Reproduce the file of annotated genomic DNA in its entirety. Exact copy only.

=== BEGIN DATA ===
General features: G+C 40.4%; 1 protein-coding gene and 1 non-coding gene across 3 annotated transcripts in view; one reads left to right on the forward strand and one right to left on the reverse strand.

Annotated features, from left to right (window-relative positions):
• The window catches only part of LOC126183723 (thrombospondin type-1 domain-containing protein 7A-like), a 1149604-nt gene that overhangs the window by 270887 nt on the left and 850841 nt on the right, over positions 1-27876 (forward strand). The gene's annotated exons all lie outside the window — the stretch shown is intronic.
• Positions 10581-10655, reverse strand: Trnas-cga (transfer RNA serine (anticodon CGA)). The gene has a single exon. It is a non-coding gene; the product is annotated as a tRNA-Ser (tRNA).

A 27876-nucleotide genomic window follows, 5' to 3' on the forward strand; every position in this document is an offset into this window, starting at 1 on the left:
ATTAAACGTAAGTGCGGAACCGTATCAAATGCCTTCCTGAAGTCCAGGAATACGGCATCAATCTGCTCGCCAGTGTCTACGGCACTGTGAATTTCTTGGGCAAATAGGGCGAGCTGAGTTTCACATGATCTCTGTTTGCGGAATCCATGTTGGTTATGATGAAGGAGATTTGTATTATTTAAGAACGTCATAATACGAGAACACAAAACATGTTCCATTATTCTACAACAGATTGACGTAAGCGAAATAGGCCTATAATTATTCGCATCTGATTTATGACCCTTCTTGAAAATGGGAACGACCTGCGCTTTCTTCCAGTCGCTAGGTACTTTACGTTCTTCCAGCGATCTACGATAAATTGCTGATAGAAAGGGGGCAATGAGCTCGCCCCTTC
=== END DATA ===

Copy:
General features: G+C 40.4%; 1 protein-coding gene and 1 non-coding gene across 3 annotated transcripts in view; one reads left to right on the forward strand and one right to left on the reverse strand.

Annotated features, from left to right (window-relative positions):
• The window catches only part of LOC126183723 (thrombospondin type-1 domain-containing protein 7A-like), a 1149604-nt gene that overhangs the window by 270887 nt on the left and 850841 nt on the right, over positions 1-27876 (forward strand). The gene's annotated exons all lie outside the window — the stretch shown is intronic.
• Positions 10581-10655, reverse strand: Trnas-cga (transfer RNA serine (anticodon CGA)). The gene has a single exon. It is a non-coding gene; the product is annotated as a tRNA-Ser (tRNA).

A 27876-nucleotide genomic window follows, 5' to 3' on the forward strand; every position in this document is an offset into this window, starting at 1 on the left:
ATTAAACGTAAGTGCGGAACCGTATCAAATGCCTTCCTGAAGTCCAGGAATACGGCATCAATCTGCTCGCCAGTGTCTACGGCACTGTGAATTTCTTGGGCAAATAGGGCGAGCTGAGTTTCACATGATCTCTGTTTGCGGAATCCATGTTGGTTATGATGAAGGAGATTTGTATTATTTAAGAACGTCATAATACGAGAACACAAAACATGTTCCATTATTCTACAACAGATTGACGTAAGCGAAATAGGCCTATAATTATTCGCATCTGATTTATGACCCTTCTTGAAAATGGGAACGACCTGCGCTTTCTTCCAGTCGCTAGGTACTTTACGTTCTTCCAGCGATCTACGATAAATTGCTGATAGAAAGGGGGCAATGAGCTCGCCCCTTC